Identify risks and assumptions with your stakeholders

Because the problem tree has given you an insight in the relationship between different issues, it allows you to see what things may influence your main strategy and the achievement of your purpose. However, there may also be other elements that were not identified in the problem tree: generally you’ll find the elements that come from the context or environment. You also have to take into account other risks such as financial risks, practical or operational risks, and organisational risks.

  1. List the risks/assumptions
  2. Eliminate those that are not important
  3. Try to assess what the probability is that each risk occurs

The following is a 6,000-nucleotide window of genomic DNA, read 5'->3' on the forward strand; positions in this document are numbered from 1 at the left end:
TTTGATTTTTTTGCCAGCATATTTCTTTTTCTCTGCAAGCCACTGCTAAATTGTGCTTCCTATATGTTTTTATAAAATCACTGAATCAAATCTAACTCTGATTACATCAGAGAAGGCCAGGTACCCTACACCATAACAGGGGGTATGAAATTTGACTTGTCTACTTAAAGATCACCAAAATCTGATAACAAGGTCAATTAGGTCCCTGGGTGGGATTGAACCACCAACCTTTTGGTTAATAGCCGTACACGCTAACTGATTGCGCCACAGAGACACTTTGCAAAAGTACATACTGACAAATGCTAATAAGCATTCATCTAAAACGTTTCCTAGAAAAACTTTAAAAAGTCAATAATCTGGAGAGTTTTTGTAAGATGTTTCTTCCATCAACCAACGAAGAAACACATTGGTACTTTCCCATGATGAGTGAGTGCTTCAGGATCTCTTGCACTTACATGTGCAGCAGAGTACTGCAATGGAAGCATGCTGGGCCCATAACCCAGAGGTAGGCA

• If the risk is very likely to occur and the impact on the project is grave (it is doubtful you can achieve the project), then you have to redesign your project to eliminate or significantly reduce this risk. If this is not possible you should really think again about doing the project.
    • If the risk is likely to occur and the impact is important, but not life threatening, you should include it in the logframe and monitor the risk. If possible, you should try to influence the risk.
    • If the impact of the risk is low, you shouldn’t include it into the logframe.
  4. Identify whether the risk is a threat to one of the different outputs or to the achievement of the project’s purpose itself. Other risks may threaten the sustainability of the results of the project, and therefore its long term impact and contribution to the solution of some of the society’s problems.